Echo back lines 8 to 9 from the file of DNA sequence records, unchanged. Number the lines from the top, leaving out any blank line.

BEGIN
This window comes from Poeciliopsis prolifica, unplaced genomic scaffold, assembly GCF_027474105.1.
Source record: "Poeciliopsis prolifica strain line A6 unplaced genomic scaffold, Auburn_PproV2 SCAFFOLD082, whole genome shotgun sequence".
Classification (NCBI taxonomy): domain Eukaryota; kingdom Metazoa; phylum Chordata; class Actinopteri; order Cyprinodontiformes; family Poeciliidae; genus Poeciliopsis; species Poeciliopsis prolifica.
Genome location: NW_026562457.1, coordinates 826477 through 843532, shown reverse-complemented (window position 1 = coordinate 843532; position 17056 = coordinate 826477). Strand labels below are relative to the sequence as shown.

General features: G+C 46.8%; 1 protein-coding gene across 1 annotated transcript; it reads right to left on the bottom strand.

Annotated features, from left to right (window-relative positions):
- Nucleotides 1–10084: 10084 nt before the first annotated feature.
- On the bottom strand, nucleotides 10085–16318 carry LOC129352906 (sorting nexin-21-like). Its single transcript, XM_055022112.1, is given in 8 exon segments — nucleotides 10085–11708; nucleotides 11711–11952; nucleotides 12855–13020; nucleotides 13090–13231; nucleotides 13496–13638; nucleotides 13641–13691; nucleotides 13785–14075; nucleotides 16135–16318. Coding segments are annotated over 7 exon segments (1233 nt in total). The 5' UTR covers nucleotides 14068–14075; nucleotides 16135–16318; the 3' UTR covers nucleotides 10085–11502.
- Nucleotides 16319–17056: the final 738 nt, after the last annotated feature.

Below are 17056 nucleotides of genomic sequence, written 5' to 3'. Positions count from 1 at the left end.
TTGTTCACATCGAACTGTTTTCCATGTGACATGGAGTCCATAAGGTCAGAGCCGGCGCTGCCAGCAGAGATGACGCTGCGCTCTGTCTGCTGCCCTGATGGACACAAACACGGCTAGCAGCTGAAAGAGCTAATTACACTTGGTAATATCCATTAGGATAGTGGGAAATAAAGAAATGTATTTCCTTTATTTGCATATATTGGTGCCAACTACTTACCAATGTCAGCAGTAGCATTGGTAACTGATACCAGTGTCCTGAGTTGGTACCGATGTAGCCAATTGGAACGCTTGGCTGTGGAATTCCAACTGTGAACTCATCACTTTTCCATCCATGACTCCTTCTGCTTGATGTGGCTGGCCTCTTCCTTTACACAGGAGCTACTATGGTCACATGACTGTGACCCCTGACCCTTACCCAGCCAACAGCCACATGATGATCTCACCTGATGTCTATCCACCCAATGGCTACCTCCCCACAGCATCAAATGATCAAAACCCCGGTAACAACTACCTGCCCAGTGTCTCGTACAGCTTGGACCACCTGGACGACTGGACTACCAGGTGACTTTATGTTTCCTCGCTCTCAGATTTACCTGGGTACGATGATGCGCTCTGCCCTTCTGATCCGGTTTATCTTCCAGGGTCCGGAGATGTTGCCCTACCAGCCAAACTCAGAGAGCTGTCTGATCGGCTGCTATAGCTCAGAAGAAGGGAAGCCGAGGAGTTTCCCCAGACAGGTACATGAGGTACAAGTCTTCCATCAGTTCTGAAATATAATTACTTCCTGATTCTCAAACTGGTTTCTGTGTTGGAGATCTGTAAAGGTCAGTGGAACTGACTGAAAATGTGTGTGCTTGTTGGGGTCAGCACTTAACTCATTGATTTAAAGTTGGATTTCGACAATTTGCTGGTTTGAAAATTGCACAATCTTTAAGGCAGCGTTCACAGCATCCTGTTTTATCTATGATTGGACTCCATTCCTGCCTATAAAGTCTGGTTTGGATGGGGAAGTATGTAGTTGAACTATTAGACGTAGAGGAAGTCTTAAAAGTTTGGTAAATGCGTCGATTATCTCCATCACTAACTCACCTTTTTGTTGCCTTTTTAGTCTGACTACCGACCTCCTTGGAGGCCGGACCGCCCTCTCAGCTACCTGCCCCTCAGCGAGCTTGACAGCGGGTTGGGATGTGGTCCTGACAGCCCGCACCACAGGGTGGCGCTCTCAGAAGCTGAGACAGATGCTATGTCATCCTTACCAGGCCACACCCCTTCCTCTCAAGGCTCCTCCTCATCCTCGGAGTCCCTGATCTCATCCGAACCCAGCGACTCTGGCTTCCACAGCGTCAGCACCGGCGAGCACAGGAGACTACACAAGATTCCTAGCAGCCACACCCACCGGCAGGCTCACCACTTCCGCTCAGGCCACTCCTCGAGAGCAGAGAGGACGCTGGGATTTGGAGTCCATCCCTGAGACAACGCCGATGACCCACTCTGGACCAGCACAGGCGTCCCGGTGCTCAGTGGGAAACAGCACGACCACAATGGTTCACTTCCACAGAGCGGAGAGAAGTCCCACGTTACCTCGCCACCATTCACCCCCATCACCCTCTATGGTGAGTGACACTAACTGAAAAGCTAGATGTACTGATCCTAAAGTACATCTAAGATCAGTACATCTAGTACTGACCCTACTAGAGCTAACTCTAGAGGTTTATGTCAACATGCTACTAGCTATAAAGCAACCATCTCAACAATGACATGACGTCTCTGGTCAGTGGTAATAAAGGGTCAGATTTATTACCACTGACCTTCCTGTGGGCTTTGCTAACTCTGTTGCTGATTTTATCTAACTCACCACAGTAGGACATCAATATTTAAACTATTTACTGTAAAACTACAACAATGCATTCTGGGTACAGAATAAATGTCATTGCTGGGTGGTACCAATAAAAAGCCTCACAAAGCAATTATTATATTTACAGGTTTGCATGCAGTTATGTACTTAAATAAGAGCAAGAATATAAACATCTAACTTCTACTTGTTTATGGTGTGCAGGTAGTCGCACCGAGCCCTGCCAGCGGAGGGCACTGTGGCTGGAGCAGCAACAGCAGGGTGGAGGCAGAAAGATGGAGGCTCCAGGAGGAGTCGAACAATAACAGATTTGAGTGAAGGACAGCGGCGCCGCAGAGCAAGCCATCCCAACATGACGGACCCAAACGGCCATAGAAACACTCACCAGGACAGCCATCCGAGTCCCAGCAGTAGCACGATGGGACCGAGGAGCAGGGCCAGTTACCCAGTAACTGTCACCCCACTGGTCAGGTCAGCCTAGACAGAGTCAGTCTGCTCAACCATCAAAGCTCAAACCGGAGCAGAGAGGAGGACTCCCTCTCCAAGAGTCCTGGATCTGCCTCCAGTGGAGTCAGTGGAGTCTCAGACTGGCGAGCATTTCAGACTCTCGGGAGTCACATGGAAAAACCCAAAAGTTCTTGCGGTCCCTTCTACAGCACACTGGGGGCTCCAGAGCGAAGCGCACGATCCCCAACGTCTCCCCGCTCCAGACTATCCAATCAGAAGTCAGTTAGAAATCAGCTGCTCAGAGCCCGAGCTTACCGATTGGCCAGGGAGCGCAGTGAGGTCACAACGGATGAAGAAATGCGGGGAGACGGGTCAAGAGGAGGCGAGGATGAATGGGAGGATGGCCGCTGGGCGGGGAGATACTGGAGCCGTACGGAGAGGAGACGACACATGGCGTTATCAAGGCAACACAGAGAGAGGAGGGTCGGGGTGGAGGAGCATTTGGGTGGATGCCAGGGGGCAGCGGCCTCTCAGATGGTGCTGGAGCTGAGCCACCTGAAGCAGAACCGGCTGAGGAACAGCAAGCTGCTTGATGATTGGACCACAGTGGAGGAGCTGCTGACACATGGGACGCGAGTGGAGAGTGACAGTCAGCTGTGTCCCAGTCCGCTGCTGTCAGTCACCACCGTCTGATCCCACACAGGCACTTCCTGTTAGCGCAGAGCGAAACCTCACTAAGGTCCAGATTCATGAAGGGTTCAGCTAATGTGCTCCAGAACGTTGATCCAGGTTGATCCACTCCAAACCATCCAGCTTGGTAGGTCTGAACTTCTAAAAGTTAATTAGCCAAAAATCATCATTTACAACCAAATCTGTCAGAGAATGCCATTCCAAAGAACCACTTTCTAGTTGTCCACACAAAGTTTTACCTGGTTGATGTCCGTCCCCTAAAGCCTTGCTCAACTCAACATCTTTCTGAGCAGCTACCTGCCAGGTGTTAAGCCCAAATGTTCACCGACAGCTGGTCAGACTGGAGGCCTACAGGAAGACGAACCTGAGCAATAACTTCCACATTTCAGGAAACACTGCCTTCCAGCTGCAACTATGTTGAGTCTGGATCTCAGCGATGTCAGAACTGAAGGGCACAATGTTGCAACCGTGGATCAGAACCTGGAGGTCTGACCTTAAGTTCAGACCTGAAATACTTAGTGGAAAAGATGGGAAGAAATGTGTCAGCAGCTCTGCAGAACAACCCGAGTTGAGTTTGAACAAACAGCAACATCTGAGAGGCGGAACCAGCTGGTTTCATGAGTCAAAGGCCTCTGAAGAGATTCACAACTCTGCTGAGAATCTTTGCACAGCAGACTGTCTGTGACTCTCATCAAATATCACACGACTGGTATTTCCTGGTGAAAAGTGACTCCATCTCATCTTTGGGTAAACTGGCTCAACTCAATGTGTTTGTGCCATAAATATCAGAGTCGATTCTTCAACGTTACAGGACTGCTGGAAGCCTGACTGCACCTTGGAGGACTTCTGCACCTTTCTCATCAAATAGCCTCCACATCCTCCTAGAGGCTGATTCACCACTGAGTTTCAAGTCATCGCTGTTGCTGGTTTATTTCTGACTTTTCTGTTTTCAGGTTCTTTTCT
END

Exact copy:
- On the bottom strand, nucleotides 10085–16318 carry LOC129352906 (sorting nexin-21-like). Its single transcript, XM_055022112.1, is given in 8 exon segments — nucleotides 10085–11708; nucleotides 11711–11952; nucleotides 12855–13020; nucleotides 13090–13231; nucleotides 13496–13638; nucleotides 13641–13691; nucleotides 13785–14075; nucleotides 16135–16318. Coding segments are annotated over 7 exon segments (1233 nt in total). The 5' UTR covers nucleotides 14068–14075; nucleotides 16135–16318; the 3' UTR covers nucleotides 10085–11502.
- Nucleotides 16319–17056: the final 738 nt, after the last annotated feature.